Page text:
Cinema News and Reviews for the Rest of Us

DVD Round-Up: November 10, 2010

The Losers

This is the film The Expendables should have been.  And if that sounds like a compliment, it isn’t, chiefly because The Losers isn’t trying to be as cliched and ridiculous as Stallone’s misguided 80s spoof should have been aiming for.  This film is trying so hard to be cool, it’s almost sad watching the many ways in which it fails.  The characters are one-note, the dialogue is awful, and the plot is incoherent to point of complete dullness.  Idris Elba and Zoe Saldana do their best in inject some life into the proceedings, but to no avail.   The only so-bad-it’s-good bit is the performance of Jason Patrick as the villain.  Here’s a guy who seems to have no idea just how bad of an actor he really is.  (1 STAR)

Dead Poets Society

The film is considered by many to be a modern classic, and for good reason.  Director Peter Weir can’t help but fill a film with heart, and Robin Williams gives a wonderful performance in a role similar to that which won him an Oscar in Good Will Hunting.  I loved this film as a kid, and I still carry some of Williams’ stirring classroom speeches with me.  However, upon closer examination, the film does have its share of flaws.  Most of the characters fit very neatly into prep school stereotypes, and the suicide at the end feels more over-the-top than on first viewing.  But this is still a great watch, and Weir’s skillful storytelling hits the mark far more than it misses. (4 STARS)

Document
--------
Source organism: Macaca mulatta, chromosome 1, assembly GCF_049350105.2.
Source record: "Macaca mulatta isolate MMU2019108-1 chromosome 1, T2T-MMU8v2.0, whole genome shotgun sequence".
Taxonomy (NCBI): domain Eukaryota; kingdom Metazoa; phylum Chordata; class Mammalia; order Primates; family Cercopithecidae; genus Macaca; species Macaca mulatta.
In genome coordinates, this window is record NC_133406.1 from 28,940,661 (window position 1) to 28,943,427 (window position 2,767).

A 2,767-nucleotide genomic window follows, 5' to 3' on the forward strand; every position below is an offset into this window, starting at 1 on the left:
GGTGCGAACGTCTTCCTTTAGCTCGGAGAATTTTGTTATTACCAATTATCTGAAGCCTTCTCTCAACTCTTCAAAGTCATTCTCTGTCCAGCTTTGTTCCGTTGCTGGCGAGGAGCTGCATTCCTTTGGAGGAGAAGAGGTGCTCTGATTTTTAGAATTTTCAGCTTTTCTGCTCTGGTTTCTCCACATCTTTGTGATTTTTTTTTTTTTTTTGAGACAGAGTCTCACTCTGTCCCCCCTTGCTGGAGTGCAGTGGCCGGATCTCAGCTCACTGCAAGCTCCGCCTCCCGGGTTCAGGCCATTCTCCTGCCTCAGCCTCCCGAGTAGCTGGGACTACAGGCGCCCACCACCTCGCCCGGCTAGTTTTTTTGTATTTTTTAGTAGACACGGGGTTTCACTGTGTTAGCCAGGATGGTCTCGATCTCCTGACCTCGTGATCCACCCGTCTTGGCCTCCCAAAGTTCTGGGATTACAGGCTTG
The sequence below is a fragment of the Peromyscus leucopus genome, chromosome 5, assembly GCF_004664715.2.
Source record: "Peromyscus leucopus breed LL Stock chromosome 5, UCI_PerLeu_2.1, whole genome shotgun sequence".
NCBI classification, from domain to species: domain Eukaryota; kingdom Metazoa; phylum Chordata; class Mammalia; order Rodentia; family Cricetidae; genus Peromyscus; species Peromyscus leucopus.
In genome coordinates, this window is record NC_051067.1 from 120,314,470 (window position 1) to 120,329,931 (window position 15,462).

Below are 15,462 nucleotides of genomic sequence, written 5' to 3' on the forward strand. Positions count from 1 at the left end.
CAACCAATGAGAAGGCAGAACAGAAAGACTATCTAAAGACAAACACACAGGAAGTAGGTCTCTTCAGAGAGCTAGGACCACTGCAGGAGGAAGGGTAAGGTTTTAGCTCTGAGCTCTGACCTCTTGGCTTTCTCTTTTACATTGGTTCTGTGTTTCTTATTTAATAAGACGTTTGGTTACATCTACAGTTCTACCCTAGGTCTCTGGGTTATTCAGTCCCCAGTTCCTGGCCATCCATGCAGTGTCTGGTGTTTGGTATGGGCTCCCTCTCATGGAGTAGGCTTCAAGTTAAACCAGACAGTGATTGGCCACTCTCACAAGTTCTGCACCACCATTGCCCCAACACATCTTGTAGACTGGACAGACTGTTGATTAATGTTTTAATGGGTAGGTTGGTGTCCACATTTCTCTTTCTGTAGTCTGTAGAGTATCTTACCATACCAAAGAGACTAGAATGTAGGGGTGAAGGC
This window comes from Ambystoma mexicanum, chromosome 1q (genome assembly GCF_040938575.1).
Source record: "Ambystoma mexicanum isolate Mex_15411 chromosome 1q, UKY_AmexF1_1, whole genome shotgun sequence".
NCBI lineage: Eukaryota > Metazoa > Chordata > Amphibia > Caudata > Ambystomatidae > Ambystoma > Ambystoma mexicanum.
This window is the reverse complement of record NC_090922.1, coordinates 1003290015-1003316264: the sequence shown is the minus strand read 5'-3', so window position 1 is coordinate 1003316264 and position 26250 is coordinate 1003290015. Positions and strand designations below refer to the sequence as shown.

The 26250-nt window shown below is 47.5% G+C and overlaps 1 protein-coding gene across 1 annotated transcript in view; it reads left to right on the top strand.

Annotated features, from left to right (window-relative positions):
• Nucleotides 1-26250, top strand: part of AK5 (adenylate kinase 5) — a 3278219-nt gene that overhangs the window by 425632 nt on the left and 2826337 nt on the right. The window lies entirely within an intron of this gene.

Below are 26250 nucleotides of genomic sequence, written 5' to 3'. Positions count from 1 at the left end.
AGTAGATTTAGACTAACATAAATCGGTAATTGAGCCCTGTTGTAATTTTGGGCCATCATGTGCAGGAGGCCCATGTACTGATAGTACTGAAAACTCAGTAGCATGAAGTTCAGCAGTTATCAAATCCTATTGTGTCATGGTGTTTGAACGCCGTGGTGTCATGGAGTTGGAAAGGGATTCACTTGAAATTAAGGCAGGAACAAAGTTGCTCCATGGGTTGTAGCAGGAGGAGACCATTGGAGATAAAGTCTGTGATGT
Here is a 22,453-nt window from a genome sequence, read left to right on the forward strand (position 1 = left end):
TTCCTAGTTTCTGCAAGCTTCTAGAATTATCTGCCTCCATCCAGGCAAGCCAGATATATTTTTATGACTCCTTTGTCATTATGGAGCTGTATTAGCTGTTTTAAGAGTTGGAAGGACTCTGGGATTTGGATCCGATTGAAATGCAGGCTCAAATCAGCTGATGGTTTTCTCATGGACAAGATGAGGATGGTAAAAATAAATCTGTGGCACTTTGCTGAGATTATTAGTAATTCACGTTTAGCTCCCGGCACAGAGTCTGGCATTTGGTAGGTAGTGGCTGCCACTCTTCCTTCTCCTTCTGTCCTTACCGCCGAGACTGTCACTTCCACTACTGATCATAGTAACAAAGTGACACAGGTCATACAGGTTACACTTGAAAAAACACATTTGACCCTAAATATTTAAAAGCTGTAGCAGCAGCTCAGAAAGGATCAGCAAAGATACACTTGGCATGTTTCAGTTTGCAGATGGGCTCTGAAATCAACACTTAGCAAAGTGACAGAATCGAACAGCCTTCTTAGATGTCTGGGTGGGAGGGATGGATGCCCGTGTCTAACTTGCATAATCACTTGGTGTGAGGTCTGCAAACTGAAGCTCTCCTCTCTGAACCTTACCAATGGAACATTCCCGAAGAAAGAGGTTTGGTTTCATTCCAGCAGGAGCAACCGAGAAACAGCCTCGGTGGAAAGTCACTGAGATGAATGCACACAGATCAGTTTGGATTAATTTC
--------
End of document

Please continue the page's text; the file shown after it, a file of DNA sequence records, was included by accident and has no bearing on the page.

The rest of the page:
I got my fill of this crap when I was in film school.  We meet an unlikeable asshole, listen to his histrionic criticisms about the world and watch him awkwardly navigate social situations for the entire running time, and when it’s over we end up thinking he’s just as big an asshole as before.  This is supposed to be an affecting character study, and thanks to an admittedly good performance from Ben Stiller, it succeeds some in that regard.  But the pretentious writing and the forced Indie-hip ‘thoughtfulness’ of the whole thing taps on the gag reflex far too often for this film to be worth recommending.  (2 STARS)

Michael Clayton

Screenwriter-turned-director Tony Gilroy nails the dark tone of this grimy corporate malfeasance story, and George Clooney is as good as I’ve ever seen him.  I’m not sure she deserved the Oscar she received, but Tilda Swinton does infuse some interesting vulnerability into what could have been a stock “big business” villain.  The heart of this film, though, is an excellent Tom Wilkinson playing a top lawyer who finally rejects the filth his job has covered him in.  The writing is so solid throughout that even when the plot veers into cozy John Grisham territory in the end, it feels like it’s earned it.  (4 STARS)

Hot Tub Time Machine

A completely harmless and frequently funny concept film, even if it never builds much on its catchy concept.  The music-video 80s milieu is affectionately rendered, and the ensemble cast make their characters likable and their relationships surprisingly touching at times.  There’s too much of the usual modern comedy pitfalls (gay panic, forced sexual innuendo, etc.) but this is an engaging and pleasantly brisk little film that’s worth a slot in your comedy lineup. (3 STARS)




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